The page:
3 Future of work experts share their secrets for reimagining operating models

Exploring the top future of work insights from Gloat Live Asia-Pacifiс

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By Nicole Schreiber-Shearer, Future of Work Specialist at Gloat

At this point, every leader knows that work and workforces are profoundly changing. From supply chain disruptions to labor shortages, businesses are facing a new set of challenges that will require a shift in mindsets and operating models.

These emerging priorities aren’t just changing the way work gets done; they’re also reshaping HR as a business function. HR leaders are now strategists at the helm of architecting new ways of working that unlock agility and align people to purpose.

Although most executives recognize that shifting perspectives is crucial, there’s a lot of uncertainty about what new operating models should look like and the technology that will support them. That’s why we gathered three of the foremost future of work experts at Gloat Live Asia-Pacific to share their insights. Moderated by our own Riges Younan, Nicole Scoble-Williams (Deloitte), Cynthia Cottrel (Mercer), and Gaston Carrion (Accenture) explored the frameworks that will be essential in our next chapter. And here are the top Q&As you can’t miss:

Your top future of work questions, answered

Riges: As we move into a skills-based world, what trends are you seeing?

Nicole: Right now, we know we’ve got over 70% of organizations struggling to find the talent they need, employees who have got that right mix of technical skills and human capabilities. We need to zoom in around APAC for a moment and just think about what dynamics in our region we have at play because it’s important to be really clear on the why and what problem you are trying to solve.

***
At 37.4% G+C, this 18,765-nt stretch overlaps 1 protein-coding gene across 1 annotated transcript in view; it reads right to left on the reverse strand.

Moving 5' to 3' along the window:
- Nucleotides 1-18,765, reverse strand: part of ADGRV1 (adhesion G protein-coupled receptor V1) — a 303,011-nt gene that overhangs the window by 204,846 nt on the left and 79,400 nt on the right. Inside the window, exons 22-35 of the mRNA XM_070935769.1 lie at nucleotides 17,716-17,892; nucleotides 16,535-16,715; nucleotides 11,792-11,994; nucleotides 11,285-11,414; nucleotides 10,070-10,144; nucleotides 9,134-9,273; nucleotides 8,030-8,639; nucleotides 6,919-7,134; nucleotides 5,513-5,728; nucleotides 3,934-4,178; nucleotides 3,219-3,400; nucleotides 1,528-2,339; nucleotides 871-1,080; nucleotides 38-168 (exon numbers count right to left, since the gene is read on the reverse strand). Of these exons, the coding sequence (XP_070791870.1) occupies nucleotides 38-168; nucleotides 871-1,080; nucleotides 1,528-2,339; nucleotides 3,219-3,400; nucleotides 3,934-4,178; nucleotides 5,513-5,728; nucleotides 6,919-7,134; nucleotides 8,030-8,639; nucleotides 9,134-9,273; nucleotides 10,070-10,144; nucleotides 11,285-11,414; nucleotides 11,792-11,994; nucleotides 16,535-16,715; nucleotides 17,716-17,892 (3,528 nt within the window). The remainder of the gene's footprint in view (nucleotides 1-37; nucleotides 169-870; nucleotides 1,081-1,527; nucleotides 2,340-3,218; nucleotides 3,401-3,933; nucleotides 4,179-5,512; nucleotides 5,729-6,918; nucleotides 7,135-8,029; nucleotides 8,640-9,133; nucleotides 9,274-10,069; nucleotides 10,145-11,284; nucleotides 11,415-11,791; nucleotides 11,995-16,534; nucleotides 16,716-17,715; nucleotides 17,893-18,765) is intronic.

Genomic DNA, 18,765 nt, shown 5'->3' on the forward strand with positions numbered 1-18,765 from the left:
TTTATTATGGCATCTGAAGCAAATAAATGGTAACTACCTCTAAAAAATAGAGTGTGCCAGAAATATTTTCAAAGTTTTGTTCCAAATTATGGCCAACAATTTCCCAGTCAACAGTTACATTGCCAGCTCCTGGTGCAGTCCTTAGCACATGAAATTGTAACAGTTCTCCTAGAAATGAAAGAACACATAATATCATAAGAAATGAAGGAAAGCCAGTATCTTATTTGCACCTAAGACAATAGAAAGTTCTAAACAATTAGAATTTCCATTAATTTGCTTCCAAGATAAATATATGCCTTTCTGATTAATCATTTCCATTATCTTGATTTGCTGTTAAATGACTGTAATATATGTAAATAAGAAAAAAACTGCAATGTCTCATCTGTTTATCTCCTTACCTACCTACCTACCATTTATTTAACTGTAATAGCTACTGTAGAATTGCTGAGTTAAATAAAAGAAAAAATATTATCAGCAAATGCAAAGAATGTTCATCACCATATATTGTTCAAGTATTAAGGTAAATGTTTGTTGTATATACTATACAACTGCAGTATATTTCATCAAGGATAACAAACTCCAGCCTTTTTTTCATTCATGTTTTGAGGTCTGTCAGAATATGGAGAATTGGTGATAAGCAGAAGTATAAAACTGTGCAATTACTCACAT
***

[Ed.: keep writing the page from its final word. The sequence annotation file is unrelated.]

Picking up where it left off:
So in China, more than 25% of the workforce is pivoting to freelance and contract work. In Singapore, we have almost 50% of Gen Zs in a similar situation. In India, 68% of talent is not only looking to change jobs but to change industries.

Reflecting on that, what is really clear is that our superpower in this world of perpetual disruption has to be our ability to access, engage, and develop the talent that we will need. And for everybody participating in this event, I am sure you will understand the way in which the talent marketplace is unlocking those opportunities and new aspirations to address exactly that. How do you create and drive that superpower to access, engage, and develop that talent that you need?

Riges: Why is it so important to view skills in the context of market dynamics?

Cynthia: What I would advise is thinking about shifting away from this idea of a skills inventory, which we know is hard to do because it’s hard to predict. So what do we do instead? One of the most prevalent things we’ve been seeing, and this is where the marketplace becomes so important, is the ability to stay agile and be able to scale tasks and jobs into skills and then find where people are most connected to particular tasks. And again, it’s not about jobs, it’s actually more about the work itself.

Riges: How will the new world of skills impact workforce planning and work design in general?